Here’s what Justice Holmes actually wrote. “The most stringent protection of free speech would not protect a man in falsely shouting fire in a theatre and causing a panic.”
He gave this opinion in support of the Supreme Court’s conviction of Charles Schenck, the Secretary of the Socialist Party of America, for writing a pamphlet in opposition to the WWI draft. Two similar cases came up that year and were decided the same way. Calls to “assert your rights” were compared to inciting panic in entertainment houses.
Back in 2012, Trevor Timm wrote about how abused the shouting-fire phrase has become and how much damage it has done to America’s concept of free speech. “Its advocates are tacitly endorsing one of the broadest censorship decisions ever brought down by the Court. It is quite simply, as Ken White calls it, ‘the most famous and pervasive lazy cheat in American dialogue about free speech.'”
To your request of my opinion of the manner in which a newspaper should be conducted, so as to be most useful, I should answer, “by restraining it to true facts & sound principles only.” Yet I fear such a paper would find few subscribers. It is a melancholy truth, that a suppression of the press could not more compleatly deprive the nation of it’s benefits, than is done by it’s abandoned prostitution to falsehood. Nothing can now be believed which is seen in a newspaper. Truth itself becomes suspicious by being put into that polluted vehicle. The real extent of this state of misinformation is known only to those who are in situations to confront facts within their knowledge with the lies of the day. I really look with commiseration over the great body of my fellow citizens, who, reading newspapers, live & die in the belief, that they have known something of what has been passing in the world in their time; whereas the accounts they have read in newspapers are just as true a history of any other period of the world as of the present, except that the real names of the day are affixed to their fables.
Did Jefferson go on to summarize his thoughts by saying, “If you don’t read the newspaper you are uninformed; if you do read the newspaper you are misinformed”? The Quote Investigator explains.
Isn’t this the one thing you know from Edmund Burke, an Irishman and political thinker? You didn’t even know he was Irish. All you knew about Burke was that he said the above quotation. Except he didn’t.
What he said that closely resembles this comes from his 1770 book, Thoughts on the Cause of the Present Discontents.
No man, who is not inflamed by vain-glory into enthusiasm, can flatter himself that his single, unsupported, desultory, unsystematic endeavours are of power to defeat the subtle designs and united Cabals of ambitious citizens. When bad men combine, the good must associate; else they will fall, one by one, an unpitied sacrifice in a contemptible struggle.
Now this is curious. Burke is arguing in favor of unity, of banding together to oppose “ambitious citizens” who have already united their efforts. We could call them The Establishment or a number of other things. Burke’s point appears to be that virtuous people should not believe their individual virtues, their personal choices, to be effective against those who are working together to oppose us.
William O’Flaherty runs the Essential C.S. Lewis website and has a first Saturday monthly feature on words misattributed to the great Jack Lewis. Yesterday he highlighted a quote that is actually from Lewis, but in isolation it reads contrary to its intended meaning in the story.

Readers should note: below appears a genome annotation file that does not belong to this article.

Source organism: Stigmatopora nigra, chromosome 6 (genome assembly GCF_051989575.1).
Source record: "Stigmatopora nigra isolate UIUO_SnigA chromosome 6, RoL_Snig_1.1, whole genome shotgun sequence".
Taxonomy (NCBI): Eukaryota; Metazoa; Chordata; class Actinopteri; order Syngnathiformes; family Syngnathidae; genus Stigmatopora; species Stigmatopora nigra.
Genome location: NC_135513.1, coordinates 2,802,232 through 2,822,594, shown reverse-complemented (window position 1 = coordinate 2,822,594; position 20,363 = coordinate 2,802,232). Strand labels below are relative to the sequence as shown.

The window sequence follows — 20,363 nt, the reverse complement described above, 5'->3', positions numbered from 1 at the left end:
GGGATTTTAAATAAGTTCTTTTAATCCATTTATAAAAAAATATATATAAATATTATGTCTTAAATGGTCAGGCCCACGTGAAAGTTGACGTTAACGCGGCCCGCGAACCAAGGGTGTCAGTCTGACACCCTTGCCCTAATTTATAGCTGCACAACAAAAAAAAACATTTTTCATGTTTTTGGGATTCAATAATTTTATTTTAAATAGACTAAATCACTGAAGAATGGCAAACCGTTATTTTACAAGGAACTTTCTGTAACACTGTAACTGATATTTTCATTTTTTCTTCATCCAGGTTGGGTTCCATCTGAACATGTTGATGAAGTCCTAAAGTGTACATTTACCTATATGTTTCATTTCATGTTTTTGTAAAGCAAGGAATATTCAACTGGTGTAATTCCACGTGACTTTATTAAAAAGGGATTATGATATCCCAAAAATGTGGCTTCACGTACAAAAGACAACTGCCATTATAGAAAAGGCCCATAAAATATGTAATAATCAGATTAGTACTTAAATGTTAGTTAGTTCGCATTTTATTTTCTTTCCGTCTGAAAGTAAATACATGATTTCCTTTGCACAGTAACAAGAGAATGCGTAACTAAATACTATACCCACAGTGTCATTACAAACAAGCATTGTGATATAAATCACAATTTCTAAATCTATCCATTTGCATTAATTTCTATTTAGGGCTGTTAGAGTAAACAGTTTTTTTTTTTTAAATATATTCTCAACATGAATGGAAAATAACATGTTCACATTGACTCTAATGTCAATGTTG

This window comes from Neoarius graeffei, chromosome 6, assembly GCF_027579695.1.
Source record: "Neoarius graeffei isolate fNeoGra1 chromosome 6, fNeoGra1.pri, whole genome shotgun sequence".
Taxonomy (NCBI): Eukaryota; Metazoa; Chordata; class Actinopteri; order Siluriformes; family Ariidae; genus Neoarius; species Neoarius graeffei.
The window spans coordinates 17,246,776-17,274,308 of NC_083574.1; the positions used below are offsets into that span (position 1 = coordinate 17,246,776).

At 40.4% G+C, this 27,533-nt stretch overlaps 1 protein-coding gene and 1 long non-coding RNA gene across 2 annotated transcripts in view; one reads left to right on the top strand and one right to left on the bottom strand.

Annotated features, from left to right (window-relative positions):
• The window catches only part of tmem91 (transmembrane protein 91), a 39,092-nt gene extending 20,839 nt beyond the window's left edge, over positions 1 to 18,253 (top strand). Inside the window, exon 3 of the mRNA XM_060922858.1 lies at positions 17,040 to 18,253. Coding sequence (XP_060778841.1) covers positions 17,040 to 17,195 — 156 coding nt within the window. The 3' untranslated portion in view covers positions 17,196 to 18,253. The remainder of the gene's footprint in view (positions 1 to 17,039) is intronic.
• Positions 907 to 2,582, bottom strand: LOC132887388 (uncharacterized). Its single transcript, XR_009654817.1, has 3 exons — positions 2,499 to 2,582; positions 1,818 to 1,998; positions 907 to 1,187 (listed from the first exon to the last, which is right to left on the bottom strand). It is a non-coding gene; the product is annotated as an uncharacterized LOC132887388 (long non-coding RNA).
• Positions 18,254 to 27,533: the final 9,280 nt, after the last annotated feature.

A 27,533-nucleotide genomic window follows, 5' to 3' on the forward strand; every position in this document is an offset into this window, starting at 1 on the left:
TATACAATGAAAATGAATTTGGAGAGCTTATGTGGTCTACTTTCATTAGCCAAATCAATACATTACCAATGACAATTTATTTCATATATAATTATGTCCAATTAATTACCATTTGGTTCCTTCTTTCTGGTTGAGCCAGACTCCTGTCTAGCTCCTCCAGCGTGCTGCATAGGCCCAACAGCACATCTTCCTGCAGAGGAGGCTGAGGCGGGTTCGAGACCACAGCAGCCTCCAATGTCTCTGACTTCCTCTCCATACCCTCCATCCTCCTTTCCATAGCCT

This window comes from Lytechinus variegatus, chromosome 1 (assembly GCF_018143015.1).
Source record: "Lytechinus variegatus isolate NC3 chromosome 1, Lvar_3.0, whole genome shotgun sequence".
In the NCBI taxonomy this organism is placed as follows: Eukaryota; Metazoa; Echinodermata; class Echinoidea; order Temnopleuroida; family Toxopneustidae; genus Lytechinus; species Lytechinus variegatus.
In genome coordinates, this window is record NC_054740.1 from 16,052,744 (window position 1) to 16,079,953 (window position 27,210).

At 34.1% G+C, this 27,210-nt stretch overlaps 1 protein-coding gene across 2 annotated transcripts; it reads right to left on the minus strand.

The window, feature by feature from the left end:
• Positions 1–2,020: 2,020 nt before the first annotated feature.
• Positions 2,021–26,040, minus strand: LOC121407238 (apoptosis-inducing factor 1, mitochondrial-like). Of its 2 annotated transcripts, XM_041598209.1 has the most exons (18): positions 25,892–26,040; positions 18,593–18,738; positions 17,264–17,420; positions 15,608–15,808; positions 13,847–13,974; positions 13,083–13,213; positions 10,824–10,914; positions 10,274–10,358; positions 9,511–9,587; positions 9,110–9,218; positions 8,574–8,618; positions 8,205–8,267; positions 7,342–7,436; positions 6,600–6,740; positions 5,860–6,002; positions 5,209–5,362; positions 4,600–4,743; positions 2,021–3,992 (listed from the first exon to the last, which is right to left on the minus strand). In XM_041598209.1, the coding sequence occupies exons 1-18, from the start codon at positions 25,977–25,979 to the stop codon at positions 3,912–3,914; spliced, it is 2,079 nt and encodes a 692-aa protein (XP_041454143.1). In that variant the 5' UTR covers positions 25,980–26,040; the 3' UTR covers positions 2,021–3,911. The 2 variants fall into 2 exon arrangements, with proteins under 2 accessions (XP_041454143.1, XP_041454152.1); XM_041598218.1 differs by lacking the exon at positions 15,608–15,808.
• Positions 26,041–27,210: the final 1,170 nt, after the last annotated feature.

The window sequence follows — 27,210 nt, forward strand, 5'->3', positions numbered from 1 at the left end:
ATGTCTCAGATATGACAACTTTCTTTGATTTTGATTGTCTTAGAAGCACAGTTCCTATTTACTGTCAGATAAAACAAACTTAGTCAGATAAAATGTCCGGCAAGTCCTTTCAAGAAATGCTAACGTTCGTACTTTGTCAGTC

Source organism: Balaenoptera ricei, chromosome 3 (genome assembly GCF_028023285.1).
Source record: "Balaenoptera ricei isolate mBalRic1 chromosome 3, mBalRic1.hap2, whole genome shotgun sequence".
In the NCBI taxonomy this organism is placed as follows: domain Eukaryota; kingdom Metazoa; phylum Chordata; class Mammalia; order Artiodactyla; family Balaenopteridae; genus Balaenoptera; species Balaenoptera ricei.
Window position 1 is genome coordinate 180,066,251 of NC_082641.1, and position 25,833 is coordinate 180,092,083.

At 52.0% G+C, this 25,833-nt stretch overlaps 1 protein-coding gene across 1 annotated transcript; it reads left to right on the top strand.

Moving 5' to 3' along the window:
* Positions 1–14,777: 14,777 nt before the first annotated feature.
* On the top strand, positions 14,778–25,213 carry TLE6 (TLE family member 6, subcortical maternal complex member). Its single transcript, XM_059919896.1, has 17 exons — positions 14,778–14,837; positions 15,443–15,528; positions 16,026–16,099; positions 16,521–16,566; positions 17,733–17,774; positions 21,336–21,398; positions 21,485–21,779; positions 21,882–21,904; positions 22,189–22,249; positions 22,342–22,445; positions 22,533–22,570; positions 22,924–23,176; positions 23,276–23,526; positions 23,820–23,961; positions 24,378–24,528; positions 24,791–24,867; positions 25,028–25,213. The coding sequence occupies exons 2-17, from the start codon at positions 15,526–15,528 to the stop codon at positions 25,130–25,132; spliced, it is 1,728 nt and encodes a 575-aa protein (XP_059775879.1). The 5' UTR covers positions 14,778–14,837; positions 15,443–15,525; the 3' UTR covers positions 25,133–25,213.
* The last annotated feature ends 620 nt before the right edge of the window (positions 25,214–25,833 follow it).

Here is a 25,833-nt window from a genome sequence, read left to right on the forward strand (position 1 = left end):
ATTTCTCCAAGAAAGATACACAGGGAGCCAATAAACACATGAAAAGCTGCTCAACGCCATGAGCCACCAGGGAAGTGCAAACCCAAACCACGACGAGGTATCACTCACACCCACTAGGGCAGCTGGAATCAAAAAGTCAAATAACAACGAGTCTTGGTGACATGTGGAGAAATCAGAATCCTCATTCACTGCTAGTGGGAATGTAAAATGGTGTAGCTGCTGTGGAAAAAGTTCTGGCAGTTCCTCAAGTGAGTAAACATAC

Seize the day, as it were. Take that hill. Do the thing.
O’Flaherty explains where these words are found in The Magician’s Nephew and what they mean. He has a long list of questionable quotations. See his list of the top five from 2015 here, including two that were spoken by Anthony Hopkins while playing Lewis, which doesn’t make them Lewis quotations.
That verse is loosely related to a quote attributed by some to Martin Luther. “For truth and duty it is ever the fitting time; who waits until circumstances completely favor his undertaking, will never accomplish anything.” As our readers often say, “That’s the truth,” but did Luther actually say this?
A great book of quotations would embarrass certain of your relatives and be banned by lesser school districts. When a writer says something new and real, it can be shocking, like a surprise emission from a bodily orifice. The books of quotations that rarely let you down are commonplace books, those intellectual scrapbooks made for personal use and compiled by a single avid reader.
An early holiday shopping message from Puritan preacher Thomas Brooks:
“Christians act below their spiritual birth and their holy calling, when they suffer their hearts to be troubled and perplexed for the want of temporal things. Could they read special love in such gifts? Would their happiness lie in the enjoyment of them? Nay then, believer, let not the want of those things trouble thee, the enjoyment of which could never make thee happy.”
The Quote Investigator relates this story. “In 1953 an Associated Press reporter described his experiences in Moscow after the death of the Soviet leader Joseph Stalin. The journalist reported the caustic comment of an unnamed Russian:
I saw Muscovites by the countless thousands shuffle through the cold March days and nights, in long lines that stretched for miles into the suburbs, to see the dead body of the grim dictator.
Who first said, “With great power comes great responsibility“? Was it Marvel Comics writers for Spiderman? Was it Voltaire? Quote Investigator says there are better references, such as this from the French Revolution: “They must consider that great responsibility follows inseparably from great power.” A similar idea is found in Luke 12:48.